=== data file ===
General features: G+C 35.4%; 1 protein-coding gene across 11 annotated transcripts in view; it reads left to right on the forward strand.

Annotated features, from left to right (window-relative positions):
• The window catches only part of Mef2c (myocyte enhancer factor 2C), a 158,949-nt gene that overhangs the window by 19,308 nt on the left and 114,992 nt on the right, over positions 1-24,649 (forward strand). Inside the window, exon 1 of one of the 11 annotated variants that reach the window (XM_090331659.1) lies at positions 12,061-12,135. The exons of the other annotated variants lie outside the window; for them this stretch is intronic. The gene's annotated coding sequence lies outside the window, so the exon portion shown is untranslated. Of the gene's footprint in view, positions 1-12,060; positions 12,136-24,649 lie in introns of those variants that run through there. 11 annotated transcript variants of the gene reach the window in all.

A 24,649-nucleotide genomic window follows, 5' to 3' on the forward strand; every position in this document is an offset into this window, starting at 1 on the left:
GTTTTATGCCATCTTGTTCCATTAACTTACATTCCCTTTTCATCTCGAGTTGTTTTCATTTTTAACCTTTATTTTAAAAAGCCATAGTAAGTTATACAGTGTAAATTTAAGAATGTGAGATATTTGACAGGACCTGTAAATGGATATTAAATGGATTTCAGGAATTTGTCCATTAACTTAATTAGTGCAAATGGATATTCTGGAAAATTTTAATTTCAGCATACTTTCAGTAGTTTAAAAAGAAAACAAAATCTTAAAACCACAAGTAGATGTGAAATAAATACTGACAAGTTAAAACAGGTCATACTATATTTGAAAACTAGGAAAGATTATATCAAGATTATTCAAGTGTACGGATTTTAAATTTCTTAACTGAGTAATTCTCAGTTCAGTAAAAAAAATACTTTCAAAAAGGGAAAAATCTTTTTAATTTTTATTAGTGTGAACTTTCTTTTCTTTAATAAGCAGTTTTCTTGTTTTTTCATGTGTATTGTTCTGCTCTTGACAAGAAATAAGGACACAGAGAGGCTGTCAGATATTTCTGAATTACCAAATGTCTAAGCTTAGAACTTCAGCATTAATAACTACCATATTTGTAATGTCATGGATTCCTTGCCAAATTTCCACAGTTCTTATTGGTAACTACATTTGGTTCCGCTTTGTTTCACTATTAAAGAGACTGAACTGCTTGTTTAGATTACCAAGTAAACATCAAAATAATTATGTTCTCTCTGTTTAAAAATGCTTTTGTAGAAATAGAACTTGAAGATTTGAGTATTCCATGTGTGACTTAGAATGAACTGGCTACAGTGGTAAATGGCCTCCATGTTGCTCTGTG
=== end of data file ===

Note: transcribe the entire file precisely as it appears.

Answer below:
General features: G+C 35.4%; 1 protein-coding gene across 11 annotated transcripts in view; it reads left to right on the forward strand.

Annotated features, from left to right (window-relative positions):
• The window catches only part of Mef2c (myocyte enhancer factor 2C), a 158,949-nt gene that overhangs the window by 19,308 nt on the left and 114,992 nt on the right, over positions 1-24,649 (forward strand). Inside the window, exon 1 of one of the 11 annotated variants that reach the window (XM_090331659.1) lies at positions 12,061-12,135. The exons of the other annotated variants lie outside the window; for them this stretch is intronic. The gene's annotated coding sequence lies outside the window, so the exon portion shown is untranslated. Of the gene's footprint in view, positions 1-12,060; positions 12,136-24,649 lie in introns of those variants that run through there. 11 annotated transcript variants of the gene reach the window in all.

A 24,649-nucleotide genomic window follows, 5' to 3' on the forward strand; every position in this document is an offset into this window, starting at 1 on the left:
GTTTTATGCCATCTTGTTCCATTAACTTACATTCCCTTTTCATCTCGAGTTGTTTTCATTTTTAACCTTTATTTTAAAAAGCCATAGTAAGTTATACAGTGTAAATTTAAGAATGTGAGATATTTGACAGGACCTGTAAATGGATATTAAATGGATTTCAGGAATTTGTCCATTAACTTAATTAGTGCAAATGGATATTCTGGAAAATTTTAATTTCAGCATACTTTCAGTAGTTTAAAAAGAAAACAAAATCTTAAAACCACAAGTAGATGTGAAATAAATACTGACAAGTTAAAACAGGTCATACTATATTTGAAAACTAGGAAAGATTATATCAAGATTATTCAAGTGTACGGATTTTAAATTTCTTAACTGAGTAATTCTCAGTTCAGTAAAAAAAATACTTTCAAAAAGGGAAAAATCTTTTTAATTTTTATTAGTGTGAACTTTCTTTTCTTTAATAAGCAGTTTTCTTGTTTTTTCATGTGTATTGTTCTGCTCTTGACAAGAAATAAGGACACAGAGAGGCTGTCAGATATTTCTGAATTACCAAATGTCTAAGCTTAGAACTTCAGCATTAATAACTACCATATTTGTAATGTCATGGATTCCTTGCCAAATTTCCACAGTTCTTATTGGTAACTACATTTGGTTCCGCTTTGTTTCACTATTAAAGAGACTGAACTGCTTGTTTAGATTACCAAGTAAACATCAAAATAATTATGTTCTCTCTGTTTAAAAATGCTTTTGTAGAAATAGAACTTGAAGATTTGAGTATTCCATGTGTGACTTAGAATGAACTGGCTACAGTGGTAAATGGCCTCCATGTTGCTCTGTG